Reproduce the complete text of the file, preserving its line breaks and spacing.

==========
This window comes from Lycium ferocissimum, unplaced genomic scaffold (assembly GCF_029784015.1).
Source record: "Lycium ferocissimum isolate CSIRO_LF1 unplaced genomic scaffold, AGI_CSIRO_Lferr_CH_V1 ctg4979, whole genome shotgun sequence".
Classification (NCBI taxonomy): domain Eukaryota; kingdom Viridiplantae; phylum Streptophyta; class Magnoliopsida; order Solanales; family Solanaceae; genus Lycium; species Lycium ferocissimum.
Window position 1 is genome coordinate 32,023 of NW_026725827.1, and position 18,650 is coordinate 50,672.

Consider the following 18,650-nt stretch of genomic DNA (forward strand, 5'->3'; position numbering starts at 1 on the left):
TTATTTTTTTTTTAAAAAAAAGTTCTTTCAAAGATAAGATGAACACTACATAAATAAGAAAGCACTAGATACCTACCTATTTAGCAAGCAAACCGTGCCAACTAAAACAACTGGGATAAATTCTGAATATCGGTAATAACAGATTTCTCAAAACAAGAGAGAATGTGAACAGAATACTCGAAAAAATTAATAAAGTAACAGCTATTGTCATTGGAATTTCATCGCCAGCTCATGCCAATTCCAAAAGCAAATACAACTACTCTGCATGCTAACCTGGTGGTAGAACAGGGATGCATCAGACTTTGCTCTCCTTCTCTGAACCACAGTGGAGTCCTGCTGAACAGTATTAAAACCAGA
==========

This window comes from Lycium ferocissimum, unplaced genomic scaffold (assembly GCF_029784015.1).
Source record: "Lycium ferocissimum isolate CSIRO_LF1 unplaced genomic scaffold, AGI_CSIRO_Lferr_CH_V1 ctg4979, whole genome shotgun sequence".
Classification (NCBI taxonomy): domain Eukaryota; kingdom Viridiplantae; phylum Streptophyta; class Magnoliopsida; order Solanales; family Solanaceae; genus Lycium; species Lycium ferocissimum.
Window position 1 is genome coordinate 32,023 of NW_026725827.1, and position 18,650 is coordinate 50,672.

Consider the following 18,650-nt stretch of genomic DNA (forward strand, 5'->3'; position numbering starts at 1 on the left):
TTATTTTTTTTTTAAAAAAAAGTTCTTTCAAAGATAAGATGAACACTACATAAATAAGAAAGCACTAGATACCTACCTATTTAGCAAGCAAACCGTGCCAACTAAAACAACTGGGATAAATTCTGAATATCGGTAATAACAGATTTCTCAAAACAAGAGAGAATGTGAACAGAATACTCGAAAAAATTAATAAAGTAACAGCTATTGTCATTGGAATTTCATCGCCAGCTCATGCCAATTCCAAAAGCAAATACAACTACTCTGCATGCTAACCTGGTGGTAGAACAGGGATGCATCAGACTTTGCTCTCCTTCTCTGAACCACAGTGGAGTCCTGCTGAACAGTATTAAAACCAGA